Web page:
Research commissioned by ATL called Diversity in Shopping reveals that there are 68,000 retail businesses in the UK owned by people from ethnic minorities. The result is that they provide more than one in eight of the jobs in the retail industry which equates to 373,000 people and has sales revenue of £32.96bn a year.
The study, the largest of its kind looked specifically at small and medium sized retailers owned by Black and Minority Ethnic retailers and the issues faced by them compared to white-owned businesses.
ATL are a Yorkshire based company who specialise in diversity and enterprise development. The research was conducted by Professor Joshua Bamfield from the Centre for Retail Research in Nottingham, who surveyed 1,000 small and medium sized retailers in the UK.
The surveys were carried out via the telephone by the Nottingham based centre using a sample covering the UK from trade groups that included supermarkets, convenience stores, pharmacies, jewellers, electric shops, DIY and fashion. The largest categories were white – 366, Asian – 337, black – 92 and Chinese – 38.
The report concludes a Retail Link programme, funded by the DTI Phoenix Fund, and administered by ATL for developing and supporting successful Black Minority Ethnic retailers in West Yorkshire, Birmingham and Leicester.
The report comes at a time when there has been much criticism of a few giant retailers who are dominating the British high street. An All-Party Parliamentary Small Shops Group have produced a report entitled High Street Britain 2015, that states the referral of supermarket chains by the Competition Commission is evidence of this concern.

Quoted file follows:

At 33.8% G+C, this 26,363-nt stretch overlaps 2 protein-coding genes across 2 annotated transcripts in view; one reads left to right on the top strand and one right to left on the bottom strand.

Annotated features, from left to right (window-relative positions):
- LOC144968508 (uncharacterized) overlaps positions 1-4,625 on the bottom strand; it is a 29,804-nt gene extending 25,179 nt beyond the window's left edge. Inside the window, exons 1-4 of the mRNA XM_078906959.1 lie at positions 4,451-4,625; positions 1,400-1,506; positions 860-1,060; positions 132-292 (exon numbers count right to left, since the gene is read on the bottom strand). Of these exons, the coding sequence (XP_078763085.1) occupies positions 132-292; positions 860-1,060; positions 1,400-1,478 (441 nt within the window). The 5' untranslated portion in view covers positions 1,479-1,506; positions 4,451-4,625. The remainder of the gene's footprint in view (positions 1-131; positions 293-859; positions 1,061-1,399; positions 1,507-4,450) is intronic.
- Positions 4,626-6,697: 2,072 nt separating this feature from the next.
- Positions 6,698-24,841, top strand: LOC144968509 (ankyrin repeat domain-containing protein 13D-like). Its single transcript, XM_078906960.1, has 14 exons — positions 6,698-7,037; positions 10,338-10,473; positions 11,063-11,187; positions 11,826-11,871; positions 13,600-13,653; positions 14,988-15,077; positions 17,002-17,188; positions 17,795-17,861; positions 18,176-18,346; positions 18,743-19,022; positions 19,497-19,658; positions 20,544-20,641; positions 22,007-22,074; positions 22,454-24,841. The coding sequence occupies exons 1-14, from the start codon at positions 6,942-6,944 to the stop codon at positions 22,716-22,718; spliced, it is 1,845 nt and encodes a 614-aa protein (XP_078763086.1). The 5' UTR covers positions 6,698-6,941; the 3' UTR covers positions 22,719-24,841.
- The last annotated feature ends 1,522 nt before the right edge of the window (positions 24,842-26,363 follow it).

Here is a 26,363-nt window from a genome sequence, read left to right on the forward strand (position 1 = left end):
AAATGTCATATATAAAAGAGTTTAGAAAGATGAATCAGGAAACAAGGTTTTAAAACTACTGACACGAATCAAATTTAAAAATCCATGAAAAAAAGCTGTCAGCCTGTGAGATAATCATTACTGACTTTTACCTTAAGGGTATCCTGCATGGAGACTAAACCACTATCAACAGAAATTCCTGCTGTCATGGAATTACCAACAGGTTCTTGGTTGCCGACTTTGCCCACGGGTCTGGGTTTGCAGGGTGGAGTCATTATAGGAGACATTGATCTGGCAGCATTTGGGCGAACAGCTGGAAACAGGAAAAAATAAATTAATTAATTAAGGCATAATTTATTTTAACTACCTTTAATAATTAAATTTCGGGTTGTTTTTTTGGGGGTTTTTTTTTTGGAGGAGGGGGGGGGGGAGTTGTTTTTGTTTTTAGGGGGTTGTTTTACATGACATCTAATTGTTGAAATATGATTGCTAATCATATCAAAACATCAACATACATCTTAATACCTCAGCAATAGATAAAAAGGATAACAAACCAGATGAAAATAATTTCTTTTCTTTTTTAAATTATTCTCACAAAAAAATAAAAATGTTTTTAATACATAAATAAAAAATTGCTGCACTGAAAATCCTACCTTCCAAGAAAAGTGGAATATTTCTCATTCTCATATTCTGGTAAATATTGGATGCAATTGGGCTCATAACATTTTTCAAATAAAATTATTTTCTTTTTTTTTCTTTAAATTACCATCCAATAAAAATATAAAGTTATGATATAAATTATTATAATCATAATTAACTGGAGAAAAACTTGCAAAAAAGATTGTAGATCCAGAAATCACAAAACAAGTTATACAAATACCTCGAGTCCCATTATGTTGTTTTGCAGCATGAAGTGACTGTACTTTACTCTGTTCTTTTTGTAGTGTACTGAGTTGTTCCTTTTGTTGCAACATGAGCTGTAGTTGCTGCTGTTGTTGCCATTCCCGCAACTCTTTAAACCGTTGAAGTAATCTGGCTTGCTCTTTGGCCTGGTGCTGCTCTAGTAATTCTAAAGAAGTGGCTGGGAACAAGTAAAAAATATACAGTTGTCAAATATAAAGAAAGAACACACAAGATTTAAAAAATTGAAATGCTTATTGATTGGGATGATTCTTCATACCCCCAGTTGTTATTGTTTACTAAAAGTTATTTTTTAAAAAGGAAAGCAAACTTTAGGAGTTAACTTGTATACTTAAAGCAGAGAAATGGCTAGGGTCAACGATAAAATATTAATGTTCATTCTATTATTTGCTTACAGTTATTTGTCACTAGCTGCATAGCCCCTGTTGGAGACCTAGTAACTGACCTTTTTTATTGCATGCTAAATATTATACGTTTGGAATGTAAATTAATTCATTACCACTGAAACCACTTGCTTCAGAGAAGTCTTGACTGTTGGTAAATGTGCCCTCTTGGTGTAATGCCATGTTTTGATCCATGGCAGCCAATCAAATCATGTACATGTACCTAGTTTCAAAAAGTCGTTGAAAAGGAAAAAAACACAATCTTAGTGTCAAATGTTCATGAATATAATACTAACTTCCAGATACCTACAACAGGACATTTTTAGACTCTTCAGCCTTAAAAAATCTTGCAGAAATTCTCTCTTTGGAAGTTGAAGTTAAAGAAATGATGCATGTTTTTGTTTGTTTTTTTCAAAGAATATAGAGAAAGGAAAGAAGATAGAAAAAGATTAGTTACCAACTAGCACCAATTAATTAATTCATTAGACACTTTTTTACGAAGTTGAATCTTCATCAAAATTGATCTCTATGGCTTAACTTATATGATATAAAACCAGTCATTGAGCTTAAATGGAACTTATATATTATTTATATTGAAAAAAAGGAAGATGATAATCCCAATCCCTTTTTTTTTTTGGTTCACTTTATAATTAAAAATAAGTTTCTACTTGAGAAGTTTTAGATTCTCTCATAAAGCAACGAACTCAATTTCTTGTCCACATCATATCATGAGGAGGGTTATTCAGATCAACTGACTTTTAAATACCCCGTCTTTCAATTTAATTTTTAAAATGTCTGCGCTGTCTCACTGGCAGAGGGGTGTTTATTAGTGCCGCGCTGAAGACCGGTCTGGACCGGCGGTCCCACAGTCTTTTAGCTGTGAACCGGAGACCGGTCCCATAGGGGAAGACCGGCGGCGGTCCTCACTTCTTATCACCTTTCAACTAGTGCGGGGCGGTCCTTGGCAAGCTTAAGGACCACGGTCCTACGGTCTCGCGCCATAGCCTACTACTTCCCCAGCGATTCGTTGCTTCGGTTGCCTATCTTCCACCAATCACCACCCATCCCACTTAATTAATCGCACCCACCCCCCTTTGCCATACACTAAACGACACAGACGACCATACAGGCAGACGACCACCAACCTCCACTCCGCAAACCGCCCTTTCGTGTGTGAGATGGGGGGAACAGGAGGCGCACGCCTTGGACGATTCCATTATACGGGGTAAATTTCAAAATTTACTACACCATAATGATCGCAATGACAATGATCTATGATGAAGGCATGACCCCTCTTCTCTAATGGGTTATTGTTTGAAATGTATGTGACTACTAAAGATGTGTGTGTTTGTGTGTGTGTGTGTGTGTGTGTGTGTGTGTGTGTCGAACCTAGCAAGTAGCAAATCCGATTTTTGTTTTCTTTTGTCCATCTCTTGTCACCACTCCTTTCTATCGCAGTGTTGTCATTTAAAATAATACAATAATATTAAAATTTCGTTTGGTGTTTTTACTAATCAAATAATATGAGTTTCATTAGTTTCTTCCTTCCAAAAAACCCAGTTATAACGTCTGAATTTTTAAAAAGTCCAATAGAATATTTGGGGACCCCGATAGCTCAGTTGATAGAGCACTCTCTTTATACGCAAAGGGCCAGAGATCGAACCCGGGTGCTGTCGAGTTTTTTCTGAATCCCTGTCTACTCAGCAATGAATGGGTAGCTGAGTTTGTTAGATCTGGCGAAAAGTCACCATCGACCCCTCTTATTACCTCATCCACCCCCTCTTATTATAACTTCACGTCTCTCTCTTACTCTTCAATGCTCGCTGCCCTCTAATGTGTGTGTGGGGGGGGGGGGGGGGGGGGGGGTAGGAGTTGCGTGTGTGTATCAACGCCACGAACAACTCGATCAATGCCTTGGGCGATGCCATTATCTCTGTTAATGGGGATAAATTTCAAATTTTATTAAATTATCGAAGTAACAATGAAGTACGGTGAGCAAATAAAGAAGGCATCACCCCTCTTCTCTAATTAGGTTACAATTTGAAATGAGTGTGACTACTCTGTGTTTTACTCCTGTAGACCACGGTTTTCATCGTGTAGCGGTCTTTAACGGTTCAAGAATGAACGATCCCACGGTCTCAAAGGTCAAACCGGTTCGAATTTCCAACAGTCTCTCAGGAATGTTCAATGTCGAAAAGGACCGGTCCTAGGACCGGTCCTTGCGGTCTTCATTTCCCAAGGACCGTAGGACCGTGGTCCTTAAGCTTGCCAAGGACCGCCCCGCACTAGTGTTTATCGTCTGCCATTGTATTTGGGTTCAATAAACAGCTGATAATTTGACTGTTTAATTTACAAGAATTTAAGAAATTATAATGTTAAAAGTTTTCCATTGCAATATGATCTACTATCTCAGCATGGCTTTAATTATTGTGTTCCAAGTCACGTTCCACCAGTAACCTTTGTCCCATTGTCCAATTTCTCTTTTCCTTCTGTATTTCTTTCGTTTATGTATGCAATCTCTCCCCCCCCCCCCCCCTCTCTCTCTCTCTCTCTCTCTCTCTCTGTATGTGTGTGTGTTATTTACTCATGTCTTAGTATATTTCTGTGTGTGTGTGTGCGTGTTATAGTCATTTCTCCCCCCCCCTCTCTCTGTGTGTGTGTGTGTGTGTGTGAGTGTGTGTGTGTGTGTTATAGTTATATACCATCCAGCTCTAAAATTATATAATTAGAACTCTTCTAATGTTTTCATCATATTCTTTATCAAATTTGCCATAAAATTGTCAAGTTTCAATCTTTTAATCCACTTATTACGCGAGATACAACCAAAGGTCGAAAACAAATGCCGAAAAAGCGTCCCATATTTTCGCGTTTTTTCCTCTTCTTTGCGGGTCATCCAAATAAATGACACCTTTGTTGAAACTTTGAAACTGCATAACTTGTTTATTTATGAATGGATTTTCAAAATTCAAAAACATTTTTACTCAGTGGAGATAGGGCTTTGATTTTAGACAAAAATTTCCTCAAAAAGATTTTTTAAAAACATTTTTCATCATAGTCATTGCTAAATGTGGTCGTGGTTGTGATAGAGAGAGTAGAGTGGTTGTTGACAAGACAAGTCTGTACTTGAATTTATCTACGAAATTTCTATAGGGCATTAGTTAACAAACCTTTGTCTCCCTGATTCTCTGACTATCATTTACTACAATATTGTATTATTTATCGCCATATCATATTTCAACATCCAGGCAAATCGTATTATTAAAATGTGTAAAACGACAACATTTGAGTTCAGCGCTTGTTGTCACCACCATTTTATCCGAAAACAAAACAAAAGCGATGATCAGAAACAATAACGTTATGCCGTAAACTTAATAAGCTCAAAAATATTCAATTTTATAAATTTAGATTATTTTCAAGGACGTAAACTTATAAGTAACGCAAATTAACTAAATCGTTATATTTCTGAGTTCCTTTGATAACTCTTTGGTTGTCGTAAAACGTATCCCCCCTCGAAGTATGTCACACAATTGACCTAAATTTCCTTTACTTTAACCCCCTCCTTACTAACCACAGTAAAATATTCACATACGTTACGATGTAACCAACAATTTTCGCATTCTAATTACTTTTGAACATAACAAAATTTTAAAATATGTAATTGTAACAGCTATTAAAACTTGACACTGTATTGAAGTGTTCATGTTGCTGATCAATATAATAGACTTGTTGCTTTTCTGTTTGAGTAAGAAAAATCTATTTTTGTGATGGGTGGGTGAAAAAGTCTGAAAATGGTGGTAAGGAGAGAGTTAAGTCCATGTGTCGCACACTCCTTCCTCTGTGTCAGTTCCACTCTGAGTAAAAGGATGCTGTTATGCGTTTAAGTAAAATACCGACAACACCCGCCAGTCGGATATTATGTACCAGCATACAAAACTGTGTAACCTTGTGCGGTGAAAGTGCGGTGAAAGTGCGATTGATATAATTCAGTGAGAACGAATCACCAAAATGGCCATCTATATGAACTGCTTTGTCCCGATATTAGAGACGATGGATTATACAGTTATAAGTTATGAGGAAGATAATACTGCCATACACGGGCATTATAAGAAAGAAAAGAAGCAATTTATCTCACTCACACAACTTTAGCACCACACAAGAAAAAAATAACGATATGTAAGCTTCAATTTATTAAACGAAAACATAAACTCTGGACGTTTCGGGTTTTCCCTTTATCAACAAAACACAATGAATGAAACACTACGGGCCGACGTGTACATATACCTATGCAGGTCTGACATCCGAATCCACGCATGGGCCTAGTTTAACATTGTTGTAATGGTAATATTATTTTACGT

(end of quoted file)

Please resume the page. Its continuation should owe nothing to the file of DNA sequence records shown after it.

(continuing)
The ATL report highlights that support for rapid growth of black and ethnic minority retailing may have competition benefits to the consumers.
Ethnic retailers in the late 1970’s invented convenience stores for the local community. In the 1990s Tom Singh invented New Look after he identified a gap in the market. Other fast growing small retailers may be a challenge to Tesco, Dixons, Boots and Ikea in a few years’ time providing they are given support and opportunity.
The report found that 55 per cent of Black Minority Ethnic retailers are “mainstream” as opposed to “niche” stores that serve their own community.
White-owned shops were bigger than ethnic stores, but the ethnic store were doing better than the white-owned stores selling general merchandise, electrical goods, furniture, hardware and clothing.
Ethnic retailers tend to buy directly from overseas suppliers rather than from UK based wholesalers. This meant that there is often family, social and business networks which increases the development of import and export wholesale businesses which then compete with traditional white-owned wholesalers.